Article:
Four years ago the world watched with rapt attention as rescuers tried to save thirteen coal miners trapped underground near a tiny town no one had ever heard of: Sago, West Virginia. For an agonizing forty-eight hours, the news was alternately grim and hopeful, and when fact was sorted from fiction in the harsh light of the third day, it was clear that twelve men were dead and that one clung, inexplicably, to life.
Decades ago, my grandfather worked in a coal tipple—not a mine, but a facility where mined coal is transported to be screened, sorted, and “washed.” In those days, slate had to be hand-picked out of the coal. Vibrating conveyer belts would shake out the fine coal from the larger lumps, and then the various-sized pieces would be sorted and loaded into different coal cars, taken away to undergo the next phase of the process. A process in which this ancient, black, organic substance is now the largest single source of energy used to generate electricity in the United States; a process which allows you and me to flip on a light switch without giving it a thought.
The ashes on Ash Wednesday remind me of the coal dust that used to cover my grandfather from head to toe, that used to settle in the creases of his face—a black, sooty residue that can give the face a comical appearance but which, I have learned over the years, is nothing to laugh at. Coal dust for my grandfather and for the Sago miners and for countless others is a sign of a hardscrabble life at the margins of society. For some it signifies opportunity and progress, but for me (and for many others), coal dust has always represented dangerous work, social injustice, corporate greed.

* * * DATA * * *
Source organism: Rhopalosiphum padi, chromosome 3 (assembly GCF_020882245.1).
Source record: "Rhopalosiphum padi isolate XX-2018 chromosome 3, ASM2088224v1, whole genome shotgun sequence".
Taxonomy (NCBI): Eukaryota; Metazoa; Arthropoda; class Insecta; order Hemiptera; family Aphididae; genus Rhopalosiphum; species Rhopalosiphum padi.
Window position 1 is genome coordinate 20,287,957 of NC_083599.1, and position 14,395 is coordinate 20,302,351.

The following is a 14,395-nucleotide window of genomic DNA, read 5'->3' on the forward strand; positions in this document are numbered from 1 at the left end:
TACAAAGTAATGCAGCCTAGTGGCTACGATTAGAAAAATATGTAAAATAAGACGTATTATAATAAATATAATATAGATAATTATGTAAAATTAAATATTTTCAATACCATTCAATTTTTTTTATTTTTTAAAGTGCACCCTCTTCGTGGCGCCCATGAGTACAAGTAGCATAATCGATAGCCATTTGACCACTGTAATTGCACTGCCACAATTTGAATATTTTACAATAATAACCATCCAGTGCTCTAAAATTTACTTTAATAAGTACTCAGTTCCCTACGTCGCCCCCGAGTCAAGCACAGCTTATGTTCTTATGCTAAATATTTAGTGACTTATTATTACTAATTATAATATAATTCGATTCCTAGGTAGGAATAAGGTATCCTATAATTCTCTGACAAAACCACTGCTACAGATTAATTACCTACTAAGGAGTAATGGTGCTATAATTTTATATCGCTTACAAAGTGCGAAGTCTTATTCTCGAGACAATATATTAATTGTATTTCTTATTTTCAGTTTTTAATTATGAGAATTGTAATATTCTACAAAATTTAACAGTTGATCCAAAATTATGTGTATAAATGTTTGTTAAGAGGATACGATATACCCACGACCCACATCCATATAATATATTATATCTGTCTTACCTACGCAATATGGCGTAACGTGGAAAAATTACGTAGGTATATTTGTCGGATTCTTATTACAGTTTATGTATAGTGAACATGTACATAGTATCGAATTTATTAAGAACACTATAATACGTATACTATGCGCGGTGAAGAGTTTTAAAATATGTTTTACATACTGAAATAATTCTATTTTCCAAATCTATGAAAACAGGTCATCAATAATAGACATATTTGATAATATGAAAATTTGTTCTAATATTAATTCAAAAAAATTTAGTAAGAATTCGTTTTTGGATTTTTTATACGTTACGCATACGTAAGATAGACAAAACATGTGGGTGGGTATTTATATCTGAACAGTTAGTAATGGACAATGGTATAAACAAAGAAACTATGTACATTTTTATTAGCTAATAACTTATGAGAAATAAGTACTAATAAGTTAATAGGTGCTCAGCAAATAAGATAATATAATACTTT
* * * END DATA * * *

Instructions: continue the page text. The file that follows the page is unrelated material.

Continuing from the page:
Ashes are the residue of death. They are the ruins, the remains of something no longer alive, no longer with us. Ashes are all that’s left when a house burns down or when a body is cremated. And so it is fitting that we wear this sooty tattoo as we identify with Jesus and his journey toward death. A journey into, not around, suffering.
But here’s a little irony. In the part of the Sermon on the Mount appointed for Ash Wednesday’s liturgy, Jesus says that outward displays of piety are dangerous—they can lead us to be proud and self-congratulating. They are what hypocrites offer to God and to the world. So it’s a little disconcerting to read this text as ashes are imposed noticeably on our foreheads, since Jesus urges us to be about the work of justice and prayer discreetly, secretly.
We don’t receive this sign of the cross as a symbol of our own righteousness. We receive the ashes because we’ve been asked to confront death—and the death-dealing ways of the world.
The black sooty cross that we wear on Ash Wednesday is ultimately a sign of love, for it is love alone that conquers death. Among the rubble and ruin of Wednesday’s ashes is a black, organic substance that marks us as God’s own beloved.
And among the rubble and ruin of our own lives, we give thanks that we have been found and saved by a love that confronts and conquers death, and the death-dealing ways of the world. And the death-dealing ways in us.